Russian investigators won't take part in British inquiry into Litvinenko death
MOSCOW, September 3 (RAPSI) - The Russian Investigative Committee will not take part in the public hearings over the death of Alexander Litvinenko, a former Russian Federal Security Service agent, Russia's Foreign Ministry announced on Wednesday.
The Investigative Committee has already informed London of its decision, the statement of the Foreign Ministry reads.
On 22 July, Home Secretary Teresa May announced that British authorities had decided to establish an inquiry to investigate the death of Litvinenko. Robert Owen, a judge of the High Court of Justice, was appointed to chair the inquiry, and public hearings are expected to start in January 2015.
Russia's Investigative Committee have taken part in the investigation and assisted coroner who was conducting the previous inquest into Litvinenko’s death. The Committee shared materials which were in its possession with British police and secret services, but they were classified and would be examined once again behind closed doors, according to Russia's Foreign Ministry.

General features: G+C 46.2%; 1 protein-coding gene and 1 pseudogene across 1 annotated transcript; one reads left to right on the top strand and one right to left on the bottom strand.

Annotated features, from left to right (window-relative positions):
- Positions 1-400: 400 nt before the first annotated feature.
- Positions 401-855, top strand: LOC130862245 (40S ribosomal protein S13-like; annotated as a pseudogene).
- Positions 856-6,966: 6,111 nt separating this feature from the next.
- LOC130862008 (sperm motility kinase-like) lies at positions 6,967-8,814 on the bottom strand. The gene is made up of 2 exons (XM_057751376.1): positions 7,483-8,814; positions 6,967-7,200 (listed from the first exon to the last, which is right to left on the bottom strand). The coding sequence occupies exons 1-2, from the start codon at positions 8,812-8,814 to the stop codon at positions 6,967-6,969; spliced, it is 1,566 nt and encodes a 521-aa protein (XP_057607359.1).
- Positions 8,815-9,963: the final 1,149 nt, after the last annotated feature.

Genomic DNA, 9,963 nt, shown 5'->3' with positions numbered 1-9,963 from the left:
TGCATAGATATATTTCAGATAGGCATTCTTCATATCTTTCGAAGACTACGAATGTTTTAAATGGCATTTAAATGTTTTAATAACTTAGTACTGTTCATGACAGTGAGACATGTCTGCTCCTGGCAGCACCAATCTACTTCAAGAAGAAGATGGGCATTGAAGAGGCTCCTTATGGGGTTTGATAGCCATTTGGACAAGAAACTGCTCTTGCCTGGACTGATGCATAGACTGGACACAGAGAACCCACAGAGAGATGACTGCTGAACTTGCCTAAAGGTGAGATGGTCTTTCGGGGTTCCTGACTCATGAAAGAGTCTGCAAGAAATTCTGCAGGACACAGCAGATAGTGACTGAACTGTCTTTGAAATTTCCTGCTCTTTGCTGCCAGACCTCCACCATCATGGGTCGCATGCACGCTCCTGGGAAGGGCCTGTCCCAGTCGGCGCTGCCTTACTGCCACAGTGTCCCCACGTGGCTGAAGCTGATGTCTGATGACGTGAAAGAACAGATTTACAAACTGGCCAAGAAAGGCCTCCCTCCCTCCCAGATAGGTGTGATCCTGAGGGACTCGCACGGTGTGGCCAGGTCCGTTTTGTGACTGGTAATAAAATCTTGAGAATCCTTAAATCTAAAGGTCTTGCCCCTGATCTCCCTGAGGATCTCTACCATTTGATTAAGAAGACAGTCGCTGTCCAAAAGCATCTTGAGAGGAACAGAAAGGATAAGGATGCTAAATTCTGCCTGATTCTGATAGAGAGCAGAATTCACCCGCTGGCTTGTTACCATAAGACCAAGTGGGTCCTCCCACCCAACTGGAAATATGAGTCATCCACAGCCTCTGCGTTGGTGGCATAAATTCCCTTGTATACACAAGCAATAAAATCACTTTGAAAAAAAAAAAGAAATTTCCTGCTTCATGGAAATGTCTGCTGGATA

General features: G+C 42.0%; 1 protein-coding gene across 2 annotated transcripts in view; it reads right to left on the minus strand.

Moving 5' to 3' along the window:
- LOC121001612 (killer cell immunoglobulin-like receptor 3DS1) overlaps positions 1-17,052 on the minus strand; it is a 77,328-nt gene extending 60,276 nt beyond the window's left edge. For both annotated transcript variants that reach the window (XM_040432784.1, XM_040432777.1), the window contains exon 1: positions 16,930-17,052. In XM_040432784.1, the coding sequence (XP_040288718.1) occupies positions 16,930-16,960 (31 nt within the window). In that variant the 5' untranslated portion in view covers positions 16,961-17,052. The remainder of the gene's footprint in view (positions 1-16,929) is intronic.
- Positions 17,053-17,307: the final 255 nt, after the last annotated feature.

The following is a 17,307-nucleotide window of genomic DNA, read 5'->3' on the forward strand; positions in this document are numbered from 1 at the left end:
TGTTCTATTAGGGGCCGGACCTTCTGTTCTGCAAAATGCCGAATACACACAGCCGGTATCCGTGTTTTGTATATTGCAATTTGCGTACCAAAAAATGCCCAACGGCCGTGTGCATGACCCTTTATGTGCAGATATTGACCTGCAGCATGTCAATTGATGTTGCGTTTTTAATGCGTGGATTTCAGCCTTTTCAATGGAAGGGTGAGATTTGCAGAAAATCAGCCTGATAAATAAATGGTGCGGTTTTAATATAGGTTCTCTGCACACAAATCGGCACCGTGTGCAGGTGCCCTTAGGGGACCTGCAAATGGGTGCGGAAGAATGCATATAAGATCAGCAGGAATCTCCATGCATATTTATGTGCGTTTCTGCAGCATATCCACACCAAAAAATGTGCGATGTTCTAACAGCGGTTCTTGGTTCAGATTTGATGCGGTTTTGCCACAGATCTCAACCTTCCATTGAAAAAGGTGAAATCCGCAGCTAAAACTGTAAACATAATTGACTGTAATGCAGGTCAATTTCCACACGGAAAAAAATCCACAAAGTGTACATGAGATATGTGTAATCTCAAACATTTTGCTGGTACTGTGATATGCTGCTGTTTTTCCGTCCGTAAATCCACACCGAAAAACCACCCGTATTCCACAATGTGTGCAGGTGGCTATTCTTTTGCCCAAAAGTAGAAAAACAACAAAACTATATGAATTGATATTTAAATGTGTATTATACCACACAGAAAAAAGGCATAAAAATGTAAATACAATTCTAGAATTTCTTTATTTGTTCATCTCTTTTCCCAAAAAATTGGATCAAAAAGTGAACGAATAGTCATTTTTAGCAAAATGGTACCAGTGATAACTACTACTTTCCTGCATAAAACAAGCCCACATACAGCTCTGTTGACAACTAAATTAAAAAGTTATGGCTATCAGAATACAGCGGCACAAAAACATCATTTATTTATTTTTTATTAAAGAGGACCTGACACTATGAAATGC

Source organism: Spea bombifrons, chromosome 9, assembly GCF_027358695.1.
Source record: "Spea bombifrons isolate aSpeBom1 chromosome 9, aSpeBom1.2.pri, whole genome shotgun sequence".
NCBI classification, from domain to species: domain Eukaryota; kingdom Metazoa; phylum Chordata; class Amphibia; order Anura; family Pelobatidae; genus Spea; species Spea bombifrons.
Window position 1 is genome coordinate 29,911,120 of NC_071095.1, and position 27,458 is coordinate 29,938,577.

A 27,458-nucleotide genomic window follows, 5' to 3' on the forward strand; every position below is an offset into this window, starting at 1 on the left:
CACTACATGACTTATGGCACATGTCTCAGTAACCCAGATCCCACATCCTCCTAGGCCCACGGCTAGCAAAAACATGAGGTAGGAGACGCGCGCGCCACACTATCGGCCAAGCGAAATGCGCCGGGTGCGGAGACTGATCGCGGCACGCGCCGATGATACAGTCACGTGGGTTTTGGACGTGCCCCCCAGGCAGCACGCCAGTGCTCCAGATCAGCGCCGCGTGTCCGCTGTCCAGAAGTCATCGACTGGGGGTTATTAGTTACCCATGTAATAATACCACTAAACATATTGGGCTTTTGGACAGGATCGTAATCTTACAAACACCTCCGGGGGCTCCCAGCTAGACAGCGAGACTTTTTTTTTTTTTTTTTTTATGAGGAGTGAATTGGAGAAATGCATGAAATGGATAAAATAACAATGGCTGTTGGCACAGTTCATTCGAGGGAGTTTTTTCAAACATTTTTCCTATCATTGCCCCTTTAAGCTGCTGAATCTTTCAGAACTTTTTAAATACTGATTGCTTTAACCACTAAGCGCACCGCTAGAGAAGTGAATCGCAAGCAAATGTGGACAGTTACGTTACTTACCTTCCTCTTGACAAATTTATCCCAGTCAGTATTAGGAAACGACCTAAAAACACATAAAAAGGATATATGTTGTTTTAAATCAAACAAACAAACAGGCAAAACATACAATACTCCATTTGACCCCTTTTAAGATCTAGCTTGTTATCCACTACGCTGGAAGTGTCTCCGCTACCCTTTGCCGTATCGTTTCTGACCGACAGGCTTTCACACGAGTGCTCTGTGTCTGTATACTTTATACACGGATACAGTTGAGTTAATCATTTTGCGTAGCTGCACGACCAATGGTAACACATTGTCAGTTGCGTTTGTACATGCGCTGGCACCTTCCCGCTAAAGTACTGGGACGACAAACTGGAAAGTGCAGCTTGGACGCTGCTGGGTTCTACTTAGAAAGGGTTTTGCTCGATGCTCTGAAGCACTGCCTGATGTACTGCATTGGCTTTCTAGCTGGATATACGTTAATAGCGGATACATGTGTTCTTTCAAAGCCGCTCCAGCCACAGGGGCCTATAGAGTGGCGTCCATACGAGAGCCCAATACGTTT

It claims that the hearings won't be public as it is declared by London.
Notably, in April 2013 Russian Foreign Minister Sergey Lavrov voiced concern over the UK's readiness to classify a large part of the case materials.
Litvinenko defected to the UK in 2000. He died in 2006 shortly after meeting with former colleagues Andrei Lugovoi and Dmitry Kovtun in London's Millennium Hotel. It was announced soon afterwards that Litvinenko was poisoned with highly radioactive polonium-210, traces of which was found in his body.
Lugovoi, a Russian businessman-turned-lawmaker, is the main suspect in Litvinenko's death.